FOOD & FERTILITY: A FASCINATING LINK

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Struggling to conceive? You are not alone. One in eight couples in the US have difficulty getting or staying pregnant, many without explanation and who are otherwise healthy.

Before giving up hope or turning to Reproductive Medicine, (or other expensive, invasive treatments) there are several things you should try first to help you get pregnant. Although there is no magic formula that guarantees conception, there is a lot you can do to boost your chances.

According to Dr. Robert Kiltz, many people underestimate the serious impact that diet, lifestyle, and stress have on fertility.

“We already know that what we eat plays a huge role in helping our bodies function properly, and the reproductive system is no different…”

…says Dr. Kiltz, a board-certified OB/GYN and reproductive endocrinologist with more than three decades of experience helping families grow. As the founder of CNY Fertility, (one of the largest and most dynamic fertility centers in the country),  Dr. Kiltz has witnessed the positive power of nutrition to bring new life into the world.

So what should you eat to boost your chances?

Dr. Kiltz recommends a diet high in fats, moderate in proteins, and low in carbohydrates – and he is not alone in this belief. A growing body of new research supports a low-carb lifestyle for fertility. Researchers at Harvard Medical School found that women who consumed approximately 60% of their calories from carbohydrates (vs. 40%) had a 91% higher risk of ovulatory infertility.

We already know that low-carb diets (if done correctly) are an extremely effective strategy for weight loss, but what does carbohydrate consumption have to do with fertility? According to Kiltz, carbohydrates play a primary role in determining blood sugar and insulin levels. If blood sugar and/or insulin levels are too high, reproductive hormone levels can be thrown off which can ultimately have an effect on ovulation and therefore, fertility.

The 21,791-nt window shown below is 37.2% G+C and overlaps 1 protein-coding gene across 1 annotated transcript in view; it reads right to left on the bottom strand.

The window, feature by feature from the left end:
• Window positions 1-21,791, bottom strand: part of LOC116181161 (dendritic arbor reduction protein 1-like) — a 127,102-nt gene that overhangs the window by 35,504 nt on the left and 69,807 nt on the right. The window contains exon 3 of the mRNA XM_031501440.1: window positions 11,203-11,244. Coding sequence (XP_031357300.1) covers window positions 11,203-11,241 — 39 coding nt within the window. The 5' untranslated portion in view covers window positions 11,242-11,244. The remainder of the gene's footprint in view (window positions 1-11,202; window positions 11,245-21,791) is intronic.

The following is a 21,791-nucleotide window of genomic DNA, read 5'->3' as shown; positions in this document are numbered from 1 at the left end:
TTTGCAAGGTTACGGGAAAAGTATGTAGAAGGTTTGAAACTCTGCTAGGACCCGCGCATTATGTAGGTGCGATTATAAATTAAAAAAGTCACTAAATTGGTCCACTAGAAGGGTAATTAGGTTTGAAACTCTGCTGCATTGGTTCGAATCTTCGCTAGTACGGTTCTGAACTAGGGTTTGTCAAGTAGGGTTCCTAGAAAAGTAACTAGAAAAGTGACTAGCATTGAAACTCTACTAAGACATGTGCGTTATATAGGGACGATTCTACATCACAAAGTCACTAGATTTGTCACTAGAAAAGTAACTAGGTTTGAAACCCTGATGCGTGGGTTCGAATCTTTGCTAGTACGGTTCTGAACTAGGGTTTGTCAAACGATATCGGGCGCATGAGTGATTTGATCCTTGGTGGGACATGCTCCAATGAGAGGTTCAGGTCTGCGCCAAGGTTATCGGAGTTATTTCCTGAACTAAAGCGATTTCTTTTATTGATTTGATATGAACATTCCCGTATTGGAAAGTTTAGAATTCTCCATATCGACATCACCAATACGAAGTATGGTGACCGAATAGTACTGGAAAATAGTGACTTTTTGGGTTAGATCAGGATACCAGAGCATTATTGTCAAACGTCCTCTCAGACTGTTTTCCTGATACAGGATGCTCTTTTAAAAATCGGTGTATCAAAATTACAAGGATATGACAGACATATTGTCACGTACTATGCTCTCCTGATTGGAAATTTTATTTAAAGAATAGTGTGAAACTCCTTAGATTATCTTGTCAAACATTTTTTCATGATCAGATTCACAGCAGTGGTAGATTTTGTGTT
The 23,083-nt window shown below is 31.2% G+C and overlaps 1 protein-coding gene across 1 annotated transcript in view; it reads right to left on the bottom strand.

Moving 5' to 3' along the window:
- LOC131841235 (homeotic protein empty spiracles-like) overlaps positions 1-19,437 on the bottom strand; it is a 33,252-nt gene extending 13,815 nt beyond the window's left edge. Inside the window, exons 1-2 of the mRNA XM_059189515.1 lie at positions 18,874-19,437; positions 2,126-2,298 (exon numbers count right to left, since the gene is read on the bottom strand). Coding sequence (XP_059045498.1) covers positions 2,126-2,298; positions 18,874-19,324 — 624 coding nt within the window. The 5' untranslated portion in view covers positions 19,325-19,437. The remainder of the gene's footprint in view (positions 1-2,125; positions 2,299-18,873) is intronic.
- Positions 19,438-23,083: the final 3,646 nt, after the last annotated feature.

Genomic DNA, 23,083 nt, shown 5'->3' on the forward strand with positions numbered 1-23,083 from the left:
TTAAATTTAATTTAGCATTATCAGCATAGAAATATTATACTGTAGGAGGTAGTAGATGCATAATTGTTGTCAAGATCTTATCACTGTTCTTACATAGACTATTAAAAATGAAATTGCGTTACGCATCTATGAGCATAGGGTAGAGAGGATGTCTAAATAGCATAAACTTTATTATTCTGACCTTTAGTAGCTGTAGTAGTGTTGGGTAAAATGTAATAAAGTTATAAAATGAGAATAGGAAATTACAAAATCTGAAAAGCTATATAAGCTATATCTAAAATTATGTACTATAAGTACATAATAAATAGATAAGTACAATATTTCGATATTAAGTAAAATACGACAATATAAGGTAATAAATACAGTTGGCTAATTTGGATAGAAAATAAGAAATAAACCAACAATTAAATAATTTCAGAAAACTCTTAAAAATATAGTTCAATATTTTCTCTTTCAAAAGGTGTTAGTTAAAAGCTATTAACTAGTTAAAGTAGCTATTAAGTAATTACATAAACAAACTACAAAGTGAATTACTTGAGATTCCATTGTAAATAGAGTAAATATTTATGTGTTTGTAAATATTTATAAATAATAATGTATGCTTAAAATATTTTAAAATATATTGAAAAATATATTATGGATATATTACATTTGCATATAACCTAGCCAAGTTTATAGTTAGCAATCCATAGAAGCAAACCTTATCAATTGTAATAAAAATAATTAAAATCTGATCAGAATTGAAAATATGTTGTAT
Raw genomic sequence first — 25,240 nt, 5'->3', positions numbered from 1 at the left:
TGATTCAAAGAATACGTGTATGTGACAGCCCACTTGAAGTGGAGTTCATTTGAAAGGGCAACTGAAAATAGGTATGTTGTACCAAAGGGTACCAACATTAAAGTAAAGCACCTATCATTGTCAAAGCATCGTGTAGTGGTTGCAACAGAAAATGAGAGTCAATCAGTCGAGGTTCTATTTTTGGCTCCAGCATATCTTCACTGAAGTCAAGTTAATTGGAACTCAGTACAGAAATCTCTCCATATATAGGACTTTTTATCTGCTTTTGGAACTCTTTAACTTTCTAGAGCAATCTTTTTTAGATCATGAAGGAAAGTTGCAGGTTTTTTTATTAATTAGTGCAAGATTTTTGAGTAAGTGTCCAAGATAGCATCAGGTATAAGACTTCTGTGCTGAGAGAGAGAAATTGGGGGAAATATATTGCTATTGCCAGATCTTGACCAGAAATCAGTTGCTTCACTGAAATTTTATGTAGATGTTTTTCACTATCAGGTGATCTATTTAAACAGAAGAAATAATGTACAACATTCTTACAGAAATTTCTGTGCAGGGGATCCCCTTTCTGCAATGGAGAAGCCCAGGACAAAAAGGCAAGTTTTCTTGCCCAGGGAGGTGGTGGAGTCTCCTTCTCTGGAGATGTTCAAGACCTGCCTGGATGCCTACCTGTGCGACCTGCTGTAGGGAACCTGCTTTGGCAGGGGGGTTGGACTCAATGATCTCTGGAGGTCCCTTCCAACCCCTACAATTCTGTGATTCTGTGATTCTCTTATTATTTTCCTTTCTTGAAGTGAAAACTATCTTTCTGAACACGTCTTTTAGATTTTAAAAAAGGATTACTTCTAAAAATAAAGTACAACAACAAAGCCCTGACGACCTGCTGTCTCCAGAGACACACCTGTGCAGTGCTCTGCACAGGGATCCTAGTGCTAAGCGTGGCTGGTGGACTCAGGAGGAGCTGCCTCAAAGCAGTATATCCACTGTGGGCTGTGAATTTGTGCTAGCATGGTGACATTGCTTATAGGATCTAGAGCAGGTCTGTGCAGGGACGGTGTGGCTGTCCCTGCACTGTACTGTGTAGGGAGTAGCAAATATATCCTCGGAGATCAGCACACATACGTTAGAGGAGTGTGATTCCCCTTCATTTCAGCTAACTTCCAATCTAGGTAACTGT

How often you eat also plays a role. Dr. Kiltz practices and recommends “intermittent fasting,” eating just one meal a day at night and allowing the body the time it needs to rest and digest. Most people eat 3-6 times per day which keeps glucose levels high and increases inflammation.

According to Dr. Kiltz, mental health is also an extremely important factor in fertility, which is problematic in the wake of a pandemic, vaccine anxiety, economic decline, social disruption, and political turbulence.

In his book, The Fertile Feast, Dr. Kiltz explores the fascinating connection between food and fertility and emphasizes the importance of diet and how it influences the overall wellbeing of mind, body, and spirit and ultimately your ability to conceive.

“Fertility is much more than just diet and exercise. It’s also about your frame of mind…”

…says Kiltz who, after initially making a name for himself in fertility medicine, became a leader in the holistic health movement for his insights on mindfulness, mental health, and nutrition.

He encourages his patients who are having difficulty with conception to connect with others in deep, joyous, and meaningful ways.

(Credit for this post goes to Dr. Robert Kiltz, Fertility Doctor & Author of The Fertile Feast)

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